The Politics of National Languages in Postcolonial Senegal

by Ibrahima Diallo


Senegal claimed political independence from France in 1960, and Léopold Sédhar Senghor became Senegal’s first president. Even though Senegal was no longer a French colony, Senghor was determined to maintain the dominance of French culture and language in his country. However, pressure to give national languages more power and space, which had already started during French occupation, continued intensely after independence. Senghor’s political adversaries as well as teacher and student unions, workers, and various activist groups roundly criticized Senghor’s government for the language and education programs he chose for the Senegalese people. The issue of national languages thus became a major political issue in Senegal with a far-reaching and longstanding impact.

This book is a comprehensive study on the current language policies and practices in Senegal. It illuminates the tension that has arisen from the enduring colonial legacies and their influences in postcolonial language policies in Senegal. It also highlights the need for vigorous policy change to recognize the Senegalese languages, especially in education, and how the preservation of these languages is critical to identity and culture issues. The book shows that it is important for the Senegalese people to retain their original local languages and how French and English are not simply the only languages needed for Senegal’s success in the globalized economy. In addition to a detailed history with supporting facts and figures, this study also links socioeconomic, cultural, and political events in its analysis of the unstoppable rise of Wolof, which is posing a significant threat to the already-fragile local linguistic ecology.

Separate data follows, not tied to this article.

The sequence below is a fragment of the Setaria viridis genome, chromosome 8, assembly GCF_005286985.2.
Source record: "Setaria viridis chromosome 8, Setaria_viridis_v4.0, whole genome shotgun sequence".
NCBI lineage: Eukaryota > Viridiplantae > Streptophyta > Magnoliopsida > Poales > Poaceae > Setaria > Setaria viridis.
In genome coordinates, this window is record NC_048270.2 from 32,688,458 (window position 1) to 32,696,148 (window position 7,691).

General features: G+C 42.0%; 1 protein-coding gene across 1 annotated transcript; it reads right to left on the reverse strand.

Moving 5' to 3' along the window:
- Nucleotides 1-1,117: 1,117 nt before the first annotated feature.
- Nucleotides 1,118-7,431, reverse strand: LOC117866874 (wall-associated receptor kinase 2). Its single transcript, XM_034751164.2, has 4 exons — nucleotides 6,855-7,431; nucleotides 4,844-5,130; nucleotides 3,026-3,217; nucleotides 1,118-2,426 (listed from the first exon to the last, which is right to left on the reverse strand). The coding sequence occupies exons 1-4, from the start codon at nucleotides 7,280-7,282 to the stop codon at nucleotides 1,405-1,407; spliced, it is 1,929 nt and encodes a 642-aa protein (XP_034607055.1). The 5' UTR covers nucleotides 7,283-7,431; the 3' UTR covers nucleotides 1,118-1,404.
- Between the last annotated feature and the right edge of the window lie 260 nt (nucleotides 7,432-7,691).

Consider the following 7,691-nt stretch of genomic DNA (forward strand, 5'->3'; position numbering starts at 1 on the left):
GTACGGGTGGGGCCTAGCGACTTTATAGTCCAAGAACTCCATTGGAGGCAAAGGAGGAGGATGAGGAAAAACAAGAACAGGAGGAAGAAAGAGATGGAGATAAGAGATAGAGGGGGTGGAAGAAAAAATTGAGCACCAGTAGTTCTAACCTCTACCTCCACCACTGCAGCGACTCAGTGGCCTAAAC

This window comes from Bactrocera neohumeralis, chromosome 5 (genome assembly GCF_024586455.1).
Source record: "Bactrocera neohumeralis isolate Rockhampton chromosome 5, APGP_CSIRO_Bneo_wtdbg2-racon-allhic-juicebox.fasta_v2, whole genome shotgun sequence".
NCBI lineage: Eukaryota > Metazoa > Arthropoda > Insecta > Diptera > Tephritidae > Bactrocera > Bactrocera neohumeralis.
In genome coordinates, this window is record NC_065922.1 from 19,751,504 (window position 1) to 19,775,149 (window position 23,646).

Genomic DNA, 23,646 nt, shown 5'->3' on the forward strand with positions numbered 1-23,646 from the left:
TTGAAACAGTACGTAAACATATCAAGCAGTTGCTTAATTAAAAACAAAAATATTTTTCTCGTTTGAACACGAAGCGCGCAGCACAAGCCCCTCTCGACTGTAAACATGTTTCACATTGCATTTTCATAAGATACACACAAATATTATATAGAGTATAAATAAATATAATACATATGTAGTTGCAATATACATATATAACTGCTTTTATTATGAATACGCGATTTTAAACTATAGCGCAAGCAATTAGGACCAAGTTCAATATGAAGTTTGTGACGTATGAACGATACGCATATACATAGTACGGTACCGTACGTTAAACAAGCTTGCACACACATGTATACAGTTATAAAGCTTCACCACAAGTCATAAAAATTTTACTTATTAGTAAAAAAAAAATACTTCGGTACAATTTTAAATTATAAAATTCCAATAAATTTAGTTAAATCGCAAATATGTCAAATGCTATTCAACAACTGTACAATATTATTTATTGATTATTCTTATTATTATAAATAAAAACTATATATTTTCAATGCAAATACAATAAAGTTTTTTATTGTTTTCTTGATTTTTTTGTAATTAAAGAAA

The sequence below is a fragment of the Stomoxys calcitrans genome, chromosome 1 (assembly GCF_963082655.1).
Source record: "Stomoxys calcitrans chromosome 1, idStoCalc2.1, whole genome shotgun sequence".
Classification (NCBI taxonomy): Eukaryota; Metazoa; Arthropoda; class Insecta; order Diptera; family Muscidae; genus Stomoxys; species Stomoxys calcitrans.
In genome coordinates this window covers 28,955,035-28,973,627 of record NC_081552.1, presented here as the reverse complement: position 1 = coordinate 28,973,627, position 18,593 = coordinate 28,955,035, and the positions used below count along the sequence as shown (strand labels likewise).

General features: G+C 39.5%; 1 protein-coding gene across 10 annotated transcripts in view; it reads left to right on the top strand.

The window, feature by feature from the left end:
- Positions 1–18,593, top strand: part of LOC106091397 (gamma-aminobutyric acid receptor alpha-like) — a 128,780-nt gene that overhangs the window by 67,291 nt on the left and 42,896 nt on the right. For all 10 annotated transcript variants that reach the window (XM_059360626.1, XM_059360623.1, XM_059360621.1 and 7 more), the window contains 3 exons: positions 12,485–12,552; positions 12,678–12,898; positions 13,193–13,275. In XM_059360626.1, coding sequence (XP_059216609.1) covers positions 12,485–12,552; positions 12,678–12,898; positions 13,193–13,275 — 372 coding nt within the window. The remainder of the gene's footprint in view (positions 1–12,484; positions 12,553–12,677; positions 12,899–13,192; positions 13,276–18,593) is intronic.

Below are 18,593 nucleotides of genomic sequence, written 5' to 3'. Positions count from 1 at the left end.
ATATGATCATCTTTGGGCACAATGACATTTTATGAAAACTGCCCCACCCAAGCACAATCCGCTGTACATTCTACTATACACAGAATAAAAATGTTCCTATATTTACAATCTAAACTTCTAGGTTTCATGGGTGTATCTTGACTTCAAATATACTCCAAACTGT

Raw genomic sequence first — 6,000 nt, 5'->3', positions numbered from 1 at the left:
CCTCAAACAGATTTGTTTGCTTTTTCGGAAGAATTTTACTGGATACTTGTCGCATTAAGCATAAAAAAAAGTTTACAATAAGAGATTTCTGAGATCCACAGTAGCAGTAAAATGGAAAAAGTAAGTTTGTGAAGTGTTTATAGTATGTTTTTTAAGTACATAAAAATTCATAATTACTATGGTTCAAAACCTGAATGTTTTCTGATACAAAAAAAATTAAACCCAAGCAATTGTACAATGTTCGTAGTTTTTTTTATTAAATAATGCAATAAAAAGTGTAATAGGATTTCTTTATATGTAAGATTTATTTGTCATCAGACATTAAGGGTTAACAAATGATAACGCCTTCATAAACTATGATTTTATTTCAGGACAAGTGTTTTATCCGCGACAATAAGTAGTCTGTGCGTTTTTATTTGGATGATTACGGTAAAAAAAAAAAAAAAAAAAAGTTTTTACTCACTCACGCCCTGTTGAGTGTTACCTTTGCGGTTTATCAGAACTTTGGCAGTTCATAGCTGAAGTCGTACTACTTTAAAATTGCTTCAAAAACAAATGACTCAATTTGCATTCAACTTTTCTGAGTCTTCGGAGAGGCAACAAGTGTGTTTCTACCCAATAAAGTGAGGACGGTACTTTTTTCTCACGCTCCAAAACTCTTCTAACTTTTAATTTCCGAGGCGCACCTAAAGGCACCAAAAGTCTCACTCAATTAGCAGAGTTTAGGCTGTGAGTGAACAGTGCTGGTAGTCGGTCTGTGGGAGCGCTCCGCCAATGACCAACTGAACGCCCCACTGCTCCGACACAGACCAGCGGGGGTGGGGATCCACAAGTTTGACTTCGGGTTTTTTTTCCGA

This book will be of interest to scholars in applied and social linguistics, African studies, and policy studies.


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